Interesting piece. I'm going over some of these things in class this semester so I'm encouraged to ponder a little.
Scholar John Ogbu captured well in some of his writings how the psychology of immigrants is different from that of the U.S.-born minorities whose families start out as immigrants like the picture painted here. According tof Ogbu (also see Suarez-Orozco, Gibson, and Stanton-Salazar), their dual frame of reference helps them to rationalize their experiences with discrimination precisely because they are immigrant.
Moreover, in their experience, being a doctor, lawyer, engineer, or other high status individual is not automatically correlated with Whiteness (though it is with middle classed-ness) as it is in this country for many U.S.-born minorities. Stated differently, U.S.-born minorities (2nd & 3rd generation - and sometimes 1st generation youth who have grown up in the U.S.) do not typically compare their present situation to people in Mexico or Latin America. Instead, Ogbu and others maintain, their reference group is Anglos in which case experiences with marginality, exclusion, and discrimination are more difficult to rationalize. After all, they’re American. So the psychology is different as it will be for the majority of these immigrants’ children. I, too, write about how Mexicanidad (Mexican-ness) in the U.S. moves away from a national identity (related to their country of origin) toward and ethnic minority identity with time in the U.S. Also, U.S. Schools reflect and encourage the formation of racialized identities (as opposed to class-based ones). Laurie Olson's book, MADE IN AMERICA illustrates this well.
I do agree with the thrust in this piece that the immigrant optimism that results from this dual frame is a resource and asset that should be utilized. When this optimism among immigrant children, however, confronts significant barriers like English-only, high-stakes, standardized testing at the high school level resulting in a bleak 20 percent high school completion rate for many of these children in many of our schools, the making of an ethnic minority ensues. Subjectively, they may have hope, but objectively, they’re in dire straits.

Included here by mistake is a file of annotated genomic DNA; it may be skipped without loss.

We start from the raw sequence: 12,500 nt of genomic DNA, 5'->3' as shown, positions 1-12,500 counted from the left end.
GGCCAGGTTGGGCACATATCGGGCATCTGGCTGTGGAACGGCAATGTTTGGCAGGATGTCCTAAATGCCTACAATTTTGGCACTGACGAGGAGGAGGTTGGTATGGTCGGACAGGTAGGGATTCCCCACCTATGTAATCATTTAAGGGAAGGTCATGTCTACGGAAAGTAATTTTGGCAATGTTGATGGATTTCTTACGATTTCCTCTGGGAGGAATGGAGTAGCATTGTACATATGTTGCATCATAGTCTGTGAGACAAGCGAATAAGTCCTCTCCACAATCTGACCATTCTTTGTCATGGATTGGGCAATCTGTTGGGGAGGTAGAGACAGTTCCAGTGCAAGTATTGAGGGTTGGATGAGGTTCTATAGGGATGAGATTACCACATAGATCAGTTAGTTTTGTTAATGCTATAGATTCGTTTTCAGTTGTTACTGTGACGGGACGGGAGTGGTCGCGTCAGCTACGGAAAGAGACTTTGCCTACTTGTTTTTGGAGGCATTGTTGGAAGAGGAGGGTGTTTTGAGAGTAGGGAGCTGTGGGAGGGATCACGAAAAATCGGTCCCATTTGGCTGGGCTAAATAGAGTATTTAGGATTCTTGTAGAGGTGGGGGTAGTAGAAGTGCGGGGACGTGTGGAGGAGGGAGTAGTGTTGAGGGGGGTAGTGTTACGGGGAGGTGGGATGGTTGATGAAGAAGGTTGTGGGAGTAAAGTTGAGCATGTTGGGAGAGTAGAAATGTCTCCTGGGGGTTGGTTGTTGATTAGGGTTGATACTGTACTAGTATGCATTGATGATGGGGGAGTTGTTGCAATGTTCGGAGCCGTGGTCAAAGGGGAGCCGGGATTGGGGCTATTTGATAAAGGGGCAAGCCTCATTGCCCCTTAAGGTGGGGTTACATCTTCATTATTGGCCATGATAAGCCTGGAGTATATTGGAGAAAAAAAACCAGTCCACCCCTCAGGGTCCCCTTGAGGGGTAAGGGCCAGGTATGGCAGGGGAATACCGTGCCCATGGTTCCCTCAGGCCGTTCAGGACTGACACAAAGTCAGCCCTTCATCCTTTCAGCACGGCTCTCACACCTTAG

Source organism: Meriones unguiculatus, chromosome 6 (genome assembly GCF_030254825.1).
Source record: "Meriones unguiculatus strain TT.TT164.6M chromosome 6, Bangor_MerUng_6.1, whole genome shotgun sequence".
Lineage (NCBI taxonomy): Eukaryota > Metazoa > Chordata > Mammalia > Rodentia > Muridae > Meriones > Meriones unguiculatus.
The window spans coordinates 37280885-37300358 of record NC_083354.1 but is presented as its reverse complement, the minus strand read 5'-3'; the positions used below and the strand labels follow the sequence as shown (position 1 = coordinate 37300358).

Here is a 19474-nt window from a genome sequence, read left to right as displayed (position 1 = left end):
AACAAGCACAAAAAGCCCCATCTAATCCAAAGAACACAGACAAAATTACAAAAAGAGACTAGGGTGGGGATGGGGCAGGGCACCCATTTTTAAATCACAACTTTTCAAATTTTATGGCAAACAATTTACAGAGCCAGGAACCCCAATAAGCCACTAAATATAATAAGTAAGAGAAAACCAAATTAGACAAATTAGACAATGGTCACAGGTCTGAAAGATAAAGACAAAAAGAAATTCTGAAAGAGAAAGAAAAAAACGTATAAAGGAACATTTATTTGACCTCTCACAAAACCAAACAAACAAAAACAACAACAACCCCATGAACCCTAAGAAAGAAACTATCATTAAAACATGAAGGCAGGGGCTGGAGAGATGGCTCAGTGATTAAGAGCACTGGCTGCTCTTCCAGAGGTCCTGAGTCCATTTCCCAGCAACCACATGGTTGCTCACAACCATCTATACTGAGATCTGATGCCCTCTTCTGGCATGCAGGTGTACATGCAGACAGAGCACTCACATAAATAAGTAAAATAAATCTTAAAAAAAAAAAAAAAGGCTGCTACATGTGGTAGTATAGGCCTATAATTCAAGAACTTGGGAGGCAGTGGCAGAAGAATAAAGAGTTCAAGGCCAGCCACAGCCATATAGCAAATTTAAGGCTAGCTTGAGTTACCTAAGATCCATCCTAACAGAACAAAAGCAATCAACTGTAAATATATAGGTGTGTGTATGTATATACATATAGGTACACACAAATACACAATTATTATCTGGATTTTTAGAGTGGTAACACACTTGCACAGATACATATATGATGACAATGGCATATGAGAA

This is a central point that I make in Subtractive Schooling as well. What is interesting then, as Rodolfo de la Garza notes in one of his surveys in the Southwest, the second generation takes on the identity of being "charter members" of the Southwestern U.S. Why? Because though they are "immigrant minorities," their close connection to the history, low status, and marinalization of their U.S. counterparts renders them "involuntary minorities" in Ogbu's scheme.
'Poverty is Relative'
Latinos Defy 'Downtrodden' Status, Sending Their Successes Home
By Marcela Sanchez
Special to washingtonpost.com
Friday, October 20, 2006; 12:00 AM
WASHINGTON -- The cat is out of the bag -- the majority of Latino immigrants in the United States are poor. By one calculation, up to three-fifths are "working poor" or "lower middle class," with annual incomes of less than $30,000.
The bad news seems worse when one considers that as Hispanics gain in the U.S. population, the share of Hispanics in poverty doubled from 12 percent in 1980 to 25 percent in 2004. Recent immigrants fared worse. In 2006, the U.S. government drew the poverty line at $20,000 annually for a family of four, or a little more than $1,600 a month. But for those newly arrived from Latin America, the average monthly salary was $900, according to a new report released this week by the Inter-American Development Bank (IDB).
If immigrants, especially Hispanics, are card-carrying members of the U.S. underclass, society at large is having a hard time convincing them of it: Latino immigrants are too busy working, buying cars, purchasing homes, and even investing abroad.